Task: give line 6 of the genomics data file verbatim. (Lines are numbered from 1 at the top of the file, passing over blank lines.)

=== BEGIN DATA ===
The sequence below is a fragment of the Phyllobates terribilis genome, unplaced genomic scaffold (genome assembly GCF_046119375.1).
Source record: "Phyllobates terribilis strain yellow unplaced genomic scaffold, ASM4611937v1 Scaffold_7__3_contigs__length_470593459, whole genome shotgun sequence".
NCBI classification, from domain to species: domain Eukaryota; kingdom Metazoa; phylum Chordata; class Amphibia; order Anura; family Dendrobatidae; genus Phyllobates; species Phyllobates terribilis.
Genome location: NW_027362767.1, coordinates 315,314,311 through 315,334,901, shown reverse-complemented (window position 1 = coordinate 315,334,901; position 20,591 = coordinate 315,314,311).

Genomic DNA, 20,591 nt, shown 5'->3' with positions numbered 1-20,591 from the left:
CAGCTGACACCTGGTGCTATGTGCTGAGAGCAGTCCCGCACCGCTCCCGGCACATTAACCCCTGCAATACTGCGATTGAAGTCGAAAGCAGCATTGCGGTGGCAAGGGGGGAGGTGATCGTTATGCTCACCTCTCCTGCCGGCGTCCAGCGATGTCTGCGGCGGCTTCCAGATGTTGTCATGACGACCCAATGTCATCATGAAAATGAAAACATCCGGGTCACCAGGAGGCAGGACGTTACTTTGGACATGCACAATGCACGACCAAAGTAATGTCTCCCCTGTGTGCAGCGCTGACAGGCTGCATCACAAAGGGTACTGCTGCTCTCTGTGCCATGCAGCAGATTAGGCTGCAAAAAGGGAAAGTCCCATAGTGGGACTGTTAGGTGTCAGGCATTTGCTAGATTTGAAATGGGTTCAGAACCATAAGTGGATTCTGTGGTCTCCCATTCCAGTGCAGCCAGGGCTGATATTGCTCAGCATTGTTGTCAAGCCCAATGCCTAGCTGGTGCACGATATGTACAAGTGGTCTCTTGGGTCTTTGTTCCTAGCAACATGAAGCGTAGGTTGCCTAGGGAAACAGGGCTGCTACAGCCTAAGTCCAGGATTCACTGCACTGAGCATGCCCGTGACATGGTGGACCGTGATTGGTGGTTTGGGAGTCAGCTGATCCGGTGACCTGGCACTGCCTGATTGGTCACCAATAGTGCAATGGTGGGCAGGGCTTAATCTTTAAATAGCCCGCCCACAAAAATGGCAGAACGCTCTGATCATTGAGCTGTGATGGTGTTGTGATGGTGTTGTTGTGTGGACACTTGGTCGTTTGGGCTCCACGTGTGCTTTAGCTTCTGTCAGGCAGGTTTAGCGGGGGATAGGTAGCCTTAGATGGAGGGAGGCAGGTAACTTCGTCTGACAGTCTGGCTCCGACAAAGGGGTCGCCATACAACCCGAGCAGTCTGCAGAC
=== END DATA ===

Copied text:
CAGCTGACACCTGGTGCTATGTGCTGAGAGCAGTCCCGCACCGCTCCCGGCACATTAACCCCTGCAATACTGCGATTGAAGTCGAAAGCAGCATTGCGGTGGCAAGGGGGGAGGTGATCGTTATGCTCACCTCTCCTGCCGGCGTCCAGCGATGTCTGCGGCGGCTTCCAGATGTTGTCATGACGACCCAATGTCATCATGAAAATGAAAACATCCGGGTCACCAGGAGGCAGGACGTTACTTTGGACATGCACAATGCACGACCAAAGTAATGTCTCCCCTGTGTGCAGCGCTGACAGGCTGCATCACAAAGGGTACTGCTGCTCTCTGTGCCATGCAGCAGATTAGGCTGCAAAAAGGGAAAGTCCCATAGTGGGACTGTTAGGTGTCAGGCATTTGCTAGATTTGAAATGGGTTCAGAACCATAAGTGGATTCTGTGGTCTCCCATTCCAGTGCAGCCAGGGCTGATATTGCTCAGCATTGTTGTCAAGCCCAATGCCTAGCTGGTGCACGATATGTACAAGTGGTCTCTTGGGTCTTTGTTCCTAGCAACATGAAGCGTAGGTTGCCTAGGGAAACAGGGCTGCTACAGCCTAAGTCCAGGATTCACTGCACTGAGCATGCCCGTGACATGGTGGACCGTGATTGGTGGTTTGGGAGTCAGCTGATCCGGTGACCTGGCACTGCCTGATTGGTCACCAATAGTGCAATGGTGGGCAGGGCTTAATCTTTAAATAGCCCGCCCACAAAAATGGCAGAACGCTCTGATCATTGAGCTGTGATGGTGTTGTGATGGTGTTGTTGTGTGGACACTTGGTCGTTTGGGCTCCACGTGTGCTTTAGCTTCTGTCAGGCAGGTTTAGCGGGGGATAGGTAGCCTTAGATGGAGGGAGGCAGGTAACTTCGTCTGACAGTCTGGCTCCGACAAAGGGGTCGCCATACAACCCGAGCAGTCTGCAGAC